Impact of wearing-off on motor symptoms
As Parkinson’s disease (PD) progresses over time from a stable treated disease to an advanced state there is a recurrence of motor symptoms during wearing-off (time when symptoms get worse between doses of oral medication) including tremor, dystonia, muscle spasms, postural instability, slowness and gait difficulties. Wearing-off occurs frequently in about 80% of patients within 4 years from therapy initiation (especially during levodopa therapy).1-3
Wearing-off during levodopa treatment may be detected even at the early stages of PD and is underestimated by routine neurological clinical evaluation. The number of symptoms, both motor and nonmotor, increases along with disease duration and unsurprisingly has a negative impact on patient’s quality of life.4
Patients with PD rate wearing-off as the greatest challenge with their levodopa therapy. Activities of daily living are rated as most bothersome by patients, because they are most limited during OFF time.5 Patients would prefer treatments that increase the amount of ON time, and for which they are able to predict the occurrence of OFF time to within 30 minutes.
Wearing-off is the greatest challenge of levodopa therapy, which occurs within 4 years of therapy initiation, and may be detected even earlier
Impact of non-motor symptoms
The characteristic OFF periods develop over time in subjects with PD on chronic levodopa therapy. During OFF periods patients are experiencing re-emerging of motor and non-motor symptoms of PD. Both are negatively affecting patients’ well-being.
Non-motor fluctuations occur almost inevitably alongside motor fluctuations and vary from sensory and autonomic to disabling neuropsychiatric symptoms including for example dysphagia, anxiety, depression, fatigue, excessive sweating, inner restlessness, pain, concentration/attention, dizziness, bladder urgency.6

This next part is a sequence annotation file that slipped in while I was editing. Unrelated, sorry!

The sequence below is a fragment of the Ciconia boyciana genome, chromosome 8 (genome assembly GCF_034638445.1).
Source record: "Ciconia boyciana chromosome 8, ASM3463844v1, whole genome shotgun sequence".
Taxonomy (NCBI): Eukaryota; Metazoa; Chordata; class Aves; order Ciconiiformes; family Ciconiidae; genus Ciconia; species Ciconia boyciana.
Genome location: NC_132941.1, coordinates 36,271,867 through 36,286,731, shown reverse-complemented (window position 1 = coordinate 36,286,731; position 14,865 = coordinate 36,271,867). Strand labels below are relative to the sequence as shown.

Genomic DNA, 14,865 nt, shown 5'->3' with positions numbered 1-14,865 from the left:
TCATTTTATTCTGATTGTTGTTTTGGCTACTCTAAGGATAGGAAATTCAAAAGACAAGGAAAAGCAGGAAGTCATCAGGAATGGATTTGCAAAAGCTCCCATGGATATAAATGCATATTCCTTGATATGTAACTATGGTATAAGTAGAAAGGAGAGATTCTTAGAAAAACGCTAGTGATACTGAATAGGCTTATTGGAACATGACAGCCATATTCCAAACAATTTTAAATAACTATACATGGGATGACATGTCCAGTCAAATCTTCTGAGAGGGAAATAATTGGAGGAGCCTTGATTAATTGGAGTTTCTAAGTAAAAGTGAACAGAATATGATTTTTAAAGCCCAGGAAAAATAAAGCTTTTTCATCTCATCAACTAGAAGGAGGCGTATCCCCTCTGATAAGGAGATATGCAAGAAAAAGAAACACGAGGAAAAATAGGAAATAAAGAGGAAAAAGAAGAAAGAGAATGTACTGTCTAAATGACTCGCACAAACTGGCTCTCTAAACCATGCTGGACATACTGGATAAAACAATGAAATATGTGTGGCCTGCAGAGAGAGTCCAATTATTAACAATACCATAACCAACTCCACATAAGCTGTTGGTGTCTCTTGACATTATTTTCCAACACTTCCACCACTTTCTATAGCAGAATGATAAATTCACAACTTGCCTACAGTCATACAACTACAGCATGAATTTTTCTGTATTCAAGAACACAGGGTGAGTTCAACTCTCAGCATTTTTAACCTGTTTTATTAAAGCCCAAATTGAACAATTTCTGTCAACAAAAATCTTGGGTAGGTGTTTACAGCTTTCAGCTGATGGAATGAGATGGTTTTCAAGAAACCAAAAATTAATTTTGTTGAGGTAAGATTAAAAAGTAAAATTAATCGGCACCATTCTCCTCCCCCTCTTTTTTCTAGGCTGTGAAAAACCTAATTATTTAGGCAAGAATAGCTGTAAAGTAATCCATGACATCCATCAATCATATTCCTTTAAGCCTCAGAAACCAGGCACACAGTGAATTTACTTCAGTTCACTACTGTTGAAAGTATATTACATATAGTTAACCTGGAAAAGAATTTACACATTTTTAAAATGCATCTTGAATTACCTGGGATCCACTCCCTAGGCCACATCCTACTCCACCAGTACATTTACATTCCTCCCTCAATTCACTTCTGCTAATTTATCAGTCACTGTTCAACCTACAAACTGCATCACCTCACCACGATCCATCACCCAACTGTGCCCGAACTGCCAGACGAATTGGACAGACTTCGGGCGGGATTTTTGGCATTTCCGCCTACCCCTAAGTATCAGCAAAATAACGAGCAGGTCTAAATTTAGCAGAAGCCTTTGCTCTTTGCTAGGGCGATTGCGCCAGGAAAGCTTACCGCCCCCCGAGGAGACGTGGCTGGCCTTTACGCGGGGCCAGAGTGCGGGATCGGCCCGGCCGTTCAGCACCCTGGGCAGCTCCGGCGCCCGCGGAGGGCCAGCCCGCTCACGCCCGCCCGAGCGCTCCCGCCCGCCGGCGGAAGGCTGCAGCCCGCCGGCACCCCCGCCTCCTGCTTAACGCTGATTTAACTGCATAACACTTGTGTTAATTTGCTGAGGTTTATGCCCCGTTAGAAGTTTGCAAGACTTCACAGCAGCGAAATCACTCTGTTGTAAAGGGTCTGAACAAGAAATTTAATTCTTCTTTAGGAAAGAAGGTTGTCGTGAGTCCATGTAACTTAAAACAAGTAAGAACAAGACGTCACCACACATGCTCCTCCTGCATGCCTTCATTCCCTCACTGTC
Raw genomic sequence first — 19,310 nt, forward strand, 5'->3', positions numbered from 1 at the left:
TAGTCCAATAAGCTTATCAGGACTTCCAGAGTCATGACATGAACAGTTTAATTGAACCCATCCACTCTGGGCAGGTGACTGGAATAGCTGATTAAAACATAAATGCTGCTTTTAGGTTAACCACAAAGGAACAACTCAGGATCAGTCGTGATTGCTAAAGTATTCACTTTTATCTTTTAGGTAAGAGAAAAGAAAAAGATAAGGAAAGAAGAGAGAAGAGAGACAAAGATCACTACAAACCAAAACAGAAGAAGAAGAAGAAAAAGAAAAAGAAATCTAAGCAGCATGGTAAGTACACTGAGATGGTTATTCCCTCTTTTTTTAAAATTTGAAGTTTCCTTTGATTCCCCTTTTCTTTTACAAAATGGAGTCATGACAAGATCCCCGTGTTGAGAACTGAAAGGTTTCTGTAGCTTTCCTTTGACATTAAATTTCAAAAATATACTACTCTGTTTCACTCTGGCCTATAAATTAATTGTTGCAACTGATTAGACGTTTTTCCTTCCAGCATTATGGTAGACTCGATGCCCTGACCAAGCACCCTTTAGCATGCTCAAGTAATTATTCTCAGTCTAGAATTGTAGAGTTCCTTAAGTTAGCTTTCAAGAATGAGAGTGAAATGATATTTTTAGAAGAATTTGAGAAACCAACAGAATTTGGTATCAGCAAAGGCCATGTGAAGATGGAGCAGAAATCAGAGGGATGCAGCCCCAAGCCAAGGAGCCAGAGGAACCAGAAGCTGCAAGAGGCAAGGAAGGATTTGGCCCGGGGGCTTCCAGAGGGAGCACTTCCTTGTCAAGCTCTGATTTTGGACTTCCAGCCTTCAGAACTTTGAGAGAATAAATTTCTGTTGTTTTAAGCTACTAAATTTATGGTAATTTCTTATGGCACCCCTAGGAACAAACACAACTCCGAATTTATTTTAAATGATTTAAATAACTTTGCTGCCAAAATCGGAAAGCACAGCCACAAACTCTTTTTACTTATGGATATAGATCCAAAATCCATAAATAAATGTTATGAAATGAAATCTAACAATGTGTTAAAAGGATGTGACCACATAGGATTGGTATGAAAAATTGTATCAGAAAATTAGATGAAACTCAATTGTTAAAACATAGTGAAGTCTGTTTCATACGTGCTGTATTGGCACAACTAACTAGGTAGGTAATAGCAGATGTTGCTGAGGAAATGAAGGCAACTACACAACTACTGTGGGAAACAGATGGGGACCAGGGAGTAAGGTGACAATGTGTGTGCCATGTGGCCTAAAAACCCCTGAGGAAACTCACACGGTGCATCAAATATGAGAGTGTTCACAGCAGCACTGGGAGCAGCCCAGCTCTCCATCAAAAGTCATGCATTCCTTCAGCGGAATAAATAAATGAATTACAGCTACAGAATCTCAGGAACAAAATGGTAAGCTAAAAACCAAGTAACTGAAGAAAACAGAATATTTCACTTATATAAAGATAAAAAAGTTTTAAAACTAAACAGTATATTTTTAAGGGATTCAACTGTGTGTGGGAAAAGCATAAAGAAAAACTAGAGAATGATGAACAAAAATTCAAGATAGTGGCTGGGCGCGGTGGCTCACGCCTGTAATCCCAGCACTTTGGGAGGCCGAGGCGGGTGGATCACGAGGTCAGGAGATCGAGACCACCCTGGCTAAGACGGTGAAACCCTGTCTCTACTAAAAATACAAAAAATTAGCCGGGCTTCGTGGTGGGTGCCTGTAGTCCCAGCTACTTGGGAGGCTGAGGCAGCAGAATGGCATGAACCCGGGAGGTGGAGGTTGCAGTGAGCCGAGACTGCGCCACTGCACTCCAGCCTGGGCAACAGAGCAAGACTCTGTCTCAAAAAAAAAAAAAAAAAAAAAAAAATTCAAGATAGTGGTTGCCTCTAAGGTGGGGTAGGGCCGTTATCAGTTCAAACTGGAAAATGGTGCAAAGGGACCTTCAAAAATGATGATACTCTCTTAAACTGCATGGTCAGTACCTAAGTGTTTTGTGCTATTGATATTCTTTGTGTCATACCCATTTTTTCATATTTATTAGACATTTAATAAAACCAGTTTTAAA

Non-motor symptoms occur frequently alongside motor symptoms in PD and are heterogeneous and complex
The patterns of non-motor symptom fluctuations are heterogeneous and complex: Non-motor symptoms may be present in ON and more severe in the OFF state while some may occur exclusively during OFF- or ON-periods. Psychiatric non-motor symptoms (anxiety, depression, pain) fluctuate more frequently and severely and have greatest impact on health-related quality of life.7
Psychiatric non-motor symptoms –anxiety, depression, pain – fluctuate frequently and severely and have greatest impact on quality of life
Early morning OFF-related non-motor symptoms can be very disabling in addition to having a negative impact on quality of life.8 Early morning OFF periods are common and occur in 60% of subjects across all disease stages, the majority of which (88%) are associated with non-motor symptoms, predominantly urinary urgency, anxiety, dribbling of saliva, pain, low mood, limb paresthesia and dizziness.
Steps to manage treatment fluctuations
Patients rate response fluctuation to medication as the “most bothersome” problem in their lives. Drugs that prolong dopamine bioavailability and mimic continuous drug delivery may be an effective strategy to prevent and manage non-motor fluctuations.10 Currently, treatment of nonmotor symptoms is limited and the development of new treatments targeting nonmotor symptoms in PD is a research priority.11
This article highlights information presented during a satellite symposium at the 2019 EAN Congress, “Beyond motor wearing-off: What have we learned?” sponsored by BIAL.